Building and shipping products is a team sport so there is always a cross-functional team (i.e. BD, marketing, Sales, Operations etc.) working together but recruiting and staffing-up that team and then being the glue that holds it together is part of the day-to-day with the role as well.
Most PMs at Google have a technical background and work very closely with the engineers on their team.
There are a bunch of great posts about being a PM that apply to being at PM at Google.
Here are two really good ones:
Yes, but without the fame, money, glory or any real authority over people actually doing the work.
Yes, too many think you're replaceable and that almost anybody else could do your job better.
When things go south, everyone wonders what the PM is doing. When things are going well, everyone wonders what the heck the PM does anyway.
Its was an incredible set of products and challenges, and a pretty spectacular group of people (even within the Google cohort) to boot.
Folks say this like this is a good thing - like there's something wrong with you if this doesn't work for you. Its not.
I do think that's the one place as a company we can get better at: providing more structure and guidance for new people joining the group. Right now its too dependent on the style of your immediate manager. Sometimes you get lucky; sometime you don't.
I think one of the reasons former entrepreneurs do well at Google as PMs is they're used to dealing with ambiguity and forging their own path.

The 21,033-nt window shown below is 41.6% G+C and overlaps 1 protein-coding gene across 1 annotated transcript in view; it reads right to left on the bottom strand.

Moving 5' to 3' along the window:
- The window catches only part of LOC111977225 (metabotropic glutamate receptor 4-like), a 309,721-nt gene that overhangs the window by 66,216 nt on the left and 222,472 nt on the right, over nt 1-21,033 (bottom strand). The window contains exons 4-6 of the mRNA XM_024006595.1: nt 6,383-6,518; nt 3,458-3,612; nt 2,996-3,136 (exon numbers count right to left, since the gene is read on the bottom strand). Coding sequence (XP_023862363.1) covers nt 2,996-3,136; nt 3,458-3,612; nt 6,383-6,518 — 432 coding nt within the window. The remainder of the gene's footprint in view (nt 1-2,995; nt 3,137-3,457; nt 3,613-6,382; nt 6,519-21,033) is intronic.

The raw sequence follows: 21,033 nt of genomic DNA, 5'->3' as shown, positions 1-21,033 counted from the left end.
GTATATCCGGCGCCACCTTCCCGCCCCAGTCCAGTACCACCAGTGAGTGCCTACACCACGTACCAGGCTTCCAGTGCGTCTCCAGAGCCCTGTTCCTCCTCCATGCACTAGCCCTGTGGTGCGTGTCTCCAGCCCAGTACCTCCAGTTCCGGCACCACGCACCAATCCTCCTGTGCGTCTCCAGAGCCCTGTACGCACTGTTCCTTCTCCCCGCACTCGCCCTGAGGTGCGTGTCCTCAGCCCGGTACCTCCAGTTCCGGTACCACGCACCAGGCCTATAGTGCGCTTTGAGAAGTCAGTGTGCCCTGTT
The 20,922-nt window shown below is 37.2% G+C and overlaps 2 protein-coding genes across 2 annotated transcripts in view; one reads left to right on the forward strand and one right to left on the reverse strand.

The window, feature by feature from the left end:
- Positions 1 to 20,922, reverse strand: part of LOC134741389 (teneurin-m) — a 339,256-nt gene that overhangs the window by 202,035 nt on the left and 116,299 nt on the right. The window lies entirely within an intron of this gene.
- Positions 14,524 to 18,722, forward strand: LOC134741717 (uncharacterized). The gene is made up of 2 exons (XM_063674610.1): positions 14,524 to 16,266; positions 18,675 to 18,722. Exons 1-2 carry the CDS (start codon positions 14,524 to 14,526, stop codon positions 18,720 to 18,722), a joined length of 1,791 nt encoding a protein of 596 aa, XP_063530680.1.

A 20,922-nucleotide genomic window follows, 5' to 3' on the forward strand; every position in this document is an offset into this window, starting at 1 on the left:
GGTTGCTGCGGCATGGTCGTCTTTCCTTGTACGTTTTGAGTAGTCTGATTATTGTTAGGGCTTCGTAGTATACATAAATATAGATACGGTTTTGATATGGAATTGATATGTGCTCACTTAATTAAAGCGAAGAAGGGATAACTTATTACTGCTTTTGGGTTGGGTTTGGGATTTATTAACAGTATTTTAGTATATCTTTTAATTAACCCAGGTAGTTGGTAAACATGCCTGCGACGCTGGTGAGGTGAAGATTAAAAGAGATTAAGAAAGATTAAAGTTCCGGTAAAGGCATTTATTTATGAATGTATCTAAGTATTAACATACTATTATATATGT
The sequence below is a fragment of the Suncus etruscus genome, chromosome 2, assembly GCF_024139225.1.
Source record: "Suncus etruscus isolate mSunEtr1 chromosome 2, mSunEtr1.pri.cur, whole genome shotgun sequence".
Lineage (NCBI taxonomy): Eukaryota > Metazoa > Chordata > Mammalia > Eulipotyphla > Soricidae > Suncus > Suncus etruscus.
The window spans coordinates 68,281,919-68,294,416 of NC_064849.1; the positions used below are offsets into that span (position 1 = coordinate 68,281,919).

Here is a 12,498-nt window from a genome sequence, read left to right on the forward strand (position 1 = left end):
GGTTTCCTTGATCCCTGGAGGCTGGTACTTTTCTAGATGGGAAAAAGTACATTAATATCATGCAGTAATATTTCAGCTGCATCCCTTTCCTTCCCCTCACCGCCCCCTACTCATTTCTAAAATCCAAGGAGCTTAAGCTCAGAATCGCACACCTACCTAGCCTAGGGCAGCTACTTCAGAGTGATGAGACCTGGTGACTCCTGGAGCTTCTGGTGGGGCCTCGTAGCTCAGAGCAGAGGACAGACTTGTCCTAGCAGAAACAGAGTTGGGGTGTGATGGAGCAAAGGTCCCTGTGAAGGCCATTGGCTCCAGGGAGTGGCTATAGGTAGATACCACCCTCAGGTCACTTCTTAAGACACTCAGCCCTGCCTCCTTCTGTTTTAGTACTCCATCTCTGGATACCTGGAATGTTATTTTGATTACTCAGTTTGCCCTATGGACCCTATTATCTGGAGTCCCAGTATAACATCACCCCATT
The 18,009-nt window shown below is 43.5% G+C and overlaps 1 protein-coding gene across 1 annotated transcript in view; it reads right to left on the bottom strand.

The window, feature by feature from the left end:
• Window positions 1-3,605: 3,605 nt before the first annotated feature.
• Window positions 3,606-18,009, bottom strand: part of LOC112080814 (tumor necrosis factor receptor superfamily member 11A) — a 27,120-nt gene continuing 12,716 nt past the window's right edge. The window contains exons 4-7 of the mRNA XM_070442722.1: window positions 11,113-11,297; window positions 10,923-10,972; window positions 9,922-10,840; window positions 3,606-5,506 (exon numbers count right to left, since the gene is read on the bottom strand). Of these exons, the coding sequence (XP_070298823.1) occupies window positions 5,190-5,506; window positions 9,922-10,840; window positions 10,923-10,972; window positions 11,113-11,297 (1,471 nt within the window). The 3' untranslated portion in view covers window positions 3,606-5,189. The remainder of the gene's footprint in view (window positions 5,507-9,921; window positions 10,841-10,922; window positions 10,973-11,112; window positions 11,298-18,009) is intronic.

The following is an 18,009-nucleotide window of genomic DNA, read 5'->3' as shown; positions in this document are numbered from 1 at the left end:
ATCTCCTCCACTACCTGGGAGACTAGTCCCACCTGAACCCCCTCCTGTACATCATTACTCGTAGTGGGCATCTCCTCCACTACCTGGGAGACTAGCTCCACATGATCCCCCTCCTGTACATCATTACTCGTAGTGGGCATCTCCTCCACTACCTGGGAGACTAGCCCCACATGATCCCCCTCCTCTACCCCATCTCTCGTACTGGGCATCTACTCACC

A lot of MBA students considering careers in companies in general and wondering in particular about Google, naturally compare them with the hours and lifestyle of common MBA careers like consulting and investment banking.
I get asked this a lot, so if you're expecting a cushy 9-to-5 gig because this is a "big company", this probably isn't the job for you. There's a lot to do, so you may need to spend a lot of time doing it.
However, the company has a strong respect for work-life-balance and little interest in people that try to create the appearance of working, so I work long hours but don't think twice about things like what people think if I step out for a couple of hours in the middle of day to attend to a personal matter (or go watch a taping of "The Daily Show" for example - Jon Stewart is just as hilarious by the way.)
Q: What's your favorite part of working at Google?
Three things really
- The people: despite growing so much, most people at Google are amazing - they're smart, motivated and nice. Its rare that you'll be able to find this quality of people, both in terms of talent and character anywhere else.
- The impact: you'll have a chance to affect the lives of billions people. We once decided to not do something because at most just a million people might care.
- The culture: no other company is as open or lets you feel as connected to everything else that's going on within it than Google. Imagine learning about Android years before the rest of the world, or Chrome, or self-driving cars... At Google, I've felt part of a giant team that's working on all this awesomeness.
Q: Should I apply to Google? What if it isn't for me?
Yes! You should apply, even if you think you might possibly interested. You'll find out more about the company as part of the interview process, and can make an informed decision then.
- Apply on the website - http://www.google.com/jobs ! Make sure your resume is tailored for the role you're applying for
- There are a lot of people that apply that way, so the most important way to distinguish yourself is if a Googler who has worked with you can give you a referral for the role.
I'll continue to add more questions to this FAQ as the questions for me come in...